The changes to this version are less impactful than Coppola desires, I think. He moves a discussion between Michael and the Archbishop to the beginning, and this does clarify the whole Immobiliare plotline. For me, this was the most useful change.
[This is the seventeenth in a series that will probably be VERY intermittent, if I remember to post at all. I've long known that while I have given my share of 10-out-of-10 ratings for movies over the years, in almost every case, those movies are fairly old. So I got this idea to go back and revisit movies of relatively recent vintage that I gave a rating of 9, to see if time and perspective convinced me to bump that rating up to 10.]
The violence, implied and actual, remains excruciating... it’s not cool at all … I’d call it gruesome and funny, which I understand is an odd combination. Oldboy’s narrative grabs the viewer from the start and never lets up. And the themes, of love and taboos, and the allusions, to Kafka and Memento, make Oldboy into a full experience.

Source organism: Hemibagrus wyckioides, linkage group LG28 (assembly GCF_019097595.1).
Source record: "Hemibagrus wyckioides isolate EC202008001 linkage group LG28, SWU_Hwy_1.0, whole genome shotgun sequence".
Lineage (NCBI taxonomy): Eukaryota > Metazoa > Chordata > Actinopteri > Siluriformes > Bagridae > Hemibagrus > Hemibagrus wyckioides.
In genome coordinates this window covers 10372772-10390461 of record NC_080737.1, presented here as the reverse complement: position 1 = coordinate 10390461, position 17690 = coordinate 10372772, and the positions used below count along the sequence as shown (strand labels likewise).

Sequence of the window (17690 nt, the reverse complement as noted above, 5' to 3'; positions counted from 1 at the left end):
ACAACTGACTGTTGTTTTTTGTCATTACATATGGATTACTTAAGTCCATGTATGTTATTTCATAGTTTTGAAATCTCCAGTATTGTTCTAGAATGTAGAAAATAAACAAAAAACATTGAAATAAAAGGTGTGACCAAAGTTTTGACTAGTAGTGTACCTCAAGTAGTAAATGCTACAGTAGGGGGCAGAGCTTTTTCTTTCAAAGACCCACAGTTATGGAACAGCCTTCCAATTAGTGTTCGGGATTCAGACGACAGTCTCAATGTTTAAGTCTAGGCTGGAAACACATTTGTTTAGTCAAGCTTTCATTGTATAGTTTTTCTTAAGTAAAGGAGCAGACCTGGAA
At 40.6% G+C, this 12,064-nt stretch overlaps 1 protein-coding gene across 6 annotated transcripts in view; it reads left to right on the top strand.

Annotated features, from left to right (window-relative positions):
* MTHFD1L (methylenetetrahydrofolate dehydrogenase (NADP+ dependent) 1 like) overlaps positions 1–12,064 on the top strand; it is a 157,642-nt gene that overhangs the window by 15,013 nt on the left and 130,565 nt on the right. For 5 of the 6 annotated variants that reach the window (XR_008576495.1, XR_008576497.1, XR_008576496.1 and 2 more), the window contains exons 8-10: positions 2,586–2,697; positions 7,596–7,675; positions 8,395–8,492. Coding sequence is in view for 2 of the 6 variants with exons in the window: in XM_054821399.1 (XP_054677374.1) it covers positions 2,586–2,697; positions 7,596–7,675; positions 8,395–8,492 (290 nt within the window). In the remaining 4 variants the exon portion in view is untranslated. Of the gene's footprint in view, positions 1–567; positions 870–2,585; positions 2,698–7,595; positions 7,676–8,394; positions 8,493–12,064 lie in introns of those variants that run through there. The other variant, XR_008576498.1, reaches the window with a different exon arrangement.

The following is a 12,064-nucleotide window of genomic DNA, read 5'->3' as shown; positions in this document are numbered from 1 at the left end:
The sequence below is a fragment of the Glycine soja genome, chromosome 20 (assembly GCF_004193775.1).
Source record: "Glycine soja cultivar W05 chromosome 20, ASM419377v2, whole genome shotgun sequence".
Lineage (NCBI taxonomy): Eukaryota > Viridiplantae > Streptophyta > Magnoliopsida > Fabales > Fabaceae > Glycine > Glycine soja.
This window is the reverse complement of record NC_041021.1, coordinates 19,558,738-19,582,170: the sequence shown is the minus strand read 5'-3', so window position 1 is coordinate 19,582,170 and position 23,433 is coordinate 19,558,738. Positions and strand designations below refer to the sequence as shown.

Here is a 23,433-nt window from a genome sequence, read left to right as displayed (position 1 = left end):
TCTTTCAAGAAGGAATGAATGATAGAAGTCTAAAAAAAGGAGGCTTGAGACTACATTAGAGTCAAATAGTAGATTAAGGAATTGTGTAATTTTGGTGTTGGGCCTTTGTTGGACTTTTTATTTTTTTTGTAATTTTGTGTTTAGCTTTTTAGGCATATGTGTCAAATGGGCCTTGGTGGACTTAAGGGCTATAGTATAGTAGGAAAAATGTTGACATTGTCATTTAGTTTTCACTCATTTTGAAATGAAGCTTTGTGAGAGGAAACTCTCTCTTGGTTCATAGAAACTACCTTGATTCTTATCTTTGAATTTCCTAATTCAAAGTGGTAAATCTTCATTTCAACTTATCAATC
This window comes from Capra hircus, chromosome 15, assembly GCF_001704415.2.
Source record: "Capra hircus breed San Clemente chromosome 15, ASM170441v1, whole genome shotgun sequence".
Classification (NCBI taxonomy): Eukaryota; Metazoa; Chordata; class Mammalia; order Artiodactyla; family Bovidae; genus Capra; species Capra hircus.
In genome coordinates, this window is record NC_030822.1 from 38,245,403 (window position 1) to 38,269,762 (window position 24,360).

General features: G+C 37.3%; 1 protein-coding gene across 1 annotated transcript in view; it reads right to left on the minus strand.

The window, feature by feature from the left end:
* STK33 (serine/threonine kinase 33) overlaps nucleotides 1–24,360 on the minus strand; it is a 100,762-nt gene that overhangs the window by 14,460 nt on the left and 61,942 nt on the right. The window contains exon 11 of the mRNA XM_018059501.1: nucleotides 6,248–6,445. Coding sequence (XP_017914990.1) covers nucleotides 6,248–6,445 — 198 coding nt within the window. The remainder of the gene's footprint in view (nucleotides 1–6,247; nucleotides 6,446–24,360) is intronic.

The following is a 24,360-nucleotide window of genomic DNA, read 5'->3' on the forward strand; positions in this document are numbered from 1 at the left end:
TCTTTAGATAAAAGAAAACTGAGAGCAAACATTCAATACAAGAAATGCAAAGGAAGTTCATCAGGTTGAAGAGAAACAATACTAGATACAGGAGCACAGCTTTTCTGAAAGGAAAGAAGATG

I agree with the above. A second viewing made me feel like it was funnier than I remembered, and the gruesome scenes, while outrageous, do take place mostly just off the screen. The plot unfolds in a gradual fashion, with the key revelations being spaced apart just the right amount. Oldboy remains my favorite Park movie, but I still think it falls just short of classic status.
In 1945, Brief Encounter was released. Directed by David Lean, from a play by Noel Coward, it told the story of an affair between two married people, an affair that is never consummated. It's been a long time since I've seen it, and I don't remember thinking much of it, but it's considered a classic of English cinema, and the feel of suppressed emotion is overwhelming. People, including me, have often noted the similarities between this basic story and that of Wong Kar-wai's 2000 film from Hong Kong, In the Mood for Love, which happens to be one of my all-time favorite movies. There would seem to be something that grabs audiences in these stories of love that can't be fulfilled.